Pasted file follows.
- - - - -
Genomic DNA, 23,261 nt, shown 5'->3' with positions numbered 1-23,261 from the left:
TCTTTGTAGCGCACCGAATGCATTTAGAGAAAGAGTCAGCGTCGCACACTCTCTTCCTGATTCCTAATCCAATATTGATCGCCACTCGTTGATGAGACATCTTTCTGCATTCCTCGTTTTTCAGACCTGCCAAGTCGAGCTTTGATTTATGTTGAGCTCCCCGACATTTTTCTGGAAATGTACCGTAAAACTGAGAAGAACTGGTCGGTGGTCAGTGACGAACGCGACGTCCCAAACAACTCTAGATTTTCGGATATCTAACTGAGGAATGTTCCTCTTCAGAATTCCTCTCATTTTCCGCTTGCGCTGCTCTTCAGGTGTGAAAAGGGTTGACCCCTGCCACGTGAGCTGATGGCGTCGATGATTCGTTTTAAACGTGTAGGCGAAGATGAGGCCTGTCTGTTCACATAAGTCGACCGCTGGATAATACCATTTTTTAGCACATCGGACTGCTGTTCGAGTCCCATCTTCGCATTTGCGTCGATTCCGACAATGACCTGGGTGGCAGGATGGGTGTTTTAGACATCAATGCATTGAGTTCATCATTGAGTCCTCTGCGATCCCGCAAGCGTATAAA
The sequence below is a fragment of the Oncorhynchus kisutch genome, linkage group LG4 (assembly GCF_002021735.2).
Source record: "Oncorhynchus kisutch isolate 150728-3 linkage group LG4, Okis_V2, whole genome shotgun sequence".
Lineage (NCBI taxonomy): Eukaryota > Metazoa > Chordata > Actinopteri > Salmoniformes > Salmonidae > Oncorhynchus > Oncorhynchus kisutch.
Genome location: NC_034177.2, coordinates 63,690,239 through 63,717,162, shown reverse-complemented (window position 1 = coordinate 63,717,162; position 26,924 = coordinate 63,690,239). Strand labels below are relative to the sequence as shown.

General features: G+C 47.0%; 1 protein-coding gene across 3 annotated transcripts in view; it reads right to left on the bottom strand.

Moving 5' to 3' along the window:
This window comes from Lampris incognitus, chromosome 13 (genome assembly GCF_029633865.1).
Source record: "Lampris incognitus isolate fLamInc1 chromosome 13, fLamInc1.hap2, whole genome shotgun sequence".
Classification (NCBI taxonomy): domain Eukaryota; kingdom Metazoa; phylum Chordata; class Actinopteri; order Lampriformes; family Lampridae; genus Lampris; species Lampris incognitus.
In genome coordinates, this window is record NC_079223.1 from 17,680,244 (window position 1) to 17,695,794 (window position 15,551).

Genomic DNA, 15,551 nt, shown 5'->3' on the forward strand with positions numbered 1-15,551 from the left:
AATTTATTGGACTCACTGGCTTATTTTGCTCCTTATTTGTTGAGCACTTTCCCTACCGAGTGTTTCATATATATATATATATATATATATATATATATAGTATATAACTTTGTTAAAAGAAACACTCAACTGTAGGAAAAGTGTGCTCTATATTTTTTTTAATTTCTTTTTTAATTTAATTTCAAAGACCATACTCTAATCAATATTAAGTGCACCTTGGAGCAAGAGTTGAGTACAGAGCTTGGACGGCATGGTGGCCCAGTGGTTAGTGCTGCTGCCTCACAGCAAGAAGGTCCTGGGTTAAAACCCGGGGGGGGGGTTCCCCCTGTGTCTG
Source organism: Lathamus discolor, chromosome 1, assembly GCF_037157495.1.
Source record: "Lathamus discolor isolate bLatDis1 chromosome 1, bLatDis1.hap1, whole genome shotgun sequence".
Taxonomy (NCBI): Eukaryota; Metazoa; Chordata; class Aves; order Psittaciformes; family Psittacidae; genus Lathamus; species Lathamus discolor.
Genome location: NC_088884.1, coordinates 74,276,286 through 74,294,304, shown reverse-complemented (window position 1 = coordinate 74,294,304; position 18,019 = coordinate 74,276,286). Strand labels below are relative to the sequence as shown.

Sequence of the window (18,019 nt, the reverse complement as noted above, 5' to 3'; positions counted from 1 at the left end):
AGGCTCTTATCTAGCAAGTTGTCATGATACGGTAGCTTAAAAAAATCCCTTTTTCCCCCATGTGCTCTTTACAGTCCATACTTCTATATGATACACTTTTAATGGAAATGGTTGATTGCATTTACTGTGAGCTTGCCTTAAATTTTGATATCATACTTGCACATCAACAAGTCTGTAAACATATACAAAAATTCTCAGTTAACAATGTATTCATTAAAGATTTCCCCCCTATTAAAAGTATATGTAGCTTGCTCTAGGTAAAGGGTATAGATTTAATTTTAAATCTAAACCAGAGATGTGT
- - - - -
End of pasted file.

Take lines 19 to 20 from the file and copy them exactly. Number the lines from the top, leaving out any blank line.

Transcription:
Sequence of the window (18,019 nt, the reverse complement as noted above, 5' to 3'; positions counted from 1 at the left end):
AGGCTCTTATCTAGCAAGTTGTCATGATACGGTAGCTTAAAAAAATCCCTTTTTCCCCCATGTGCTCTTTACAGTCCATACTTCTATATGATACACTTTTAATGGAAATGGTTGATTGCATTTACTGTGAGCTTGCCTTAAATTTTGATATCATACTTGCACATCAACAAGTCTGTAAACATATACAAAAATTCTCAGTTAACAATGTATTCATTAAAGATTTCCCCCCTATTAAAAGTATATGTAGCTTGCTCTAGGTAAAGGGTATAGATTTAATTTTAAATCTAAACCAGAGATGTGT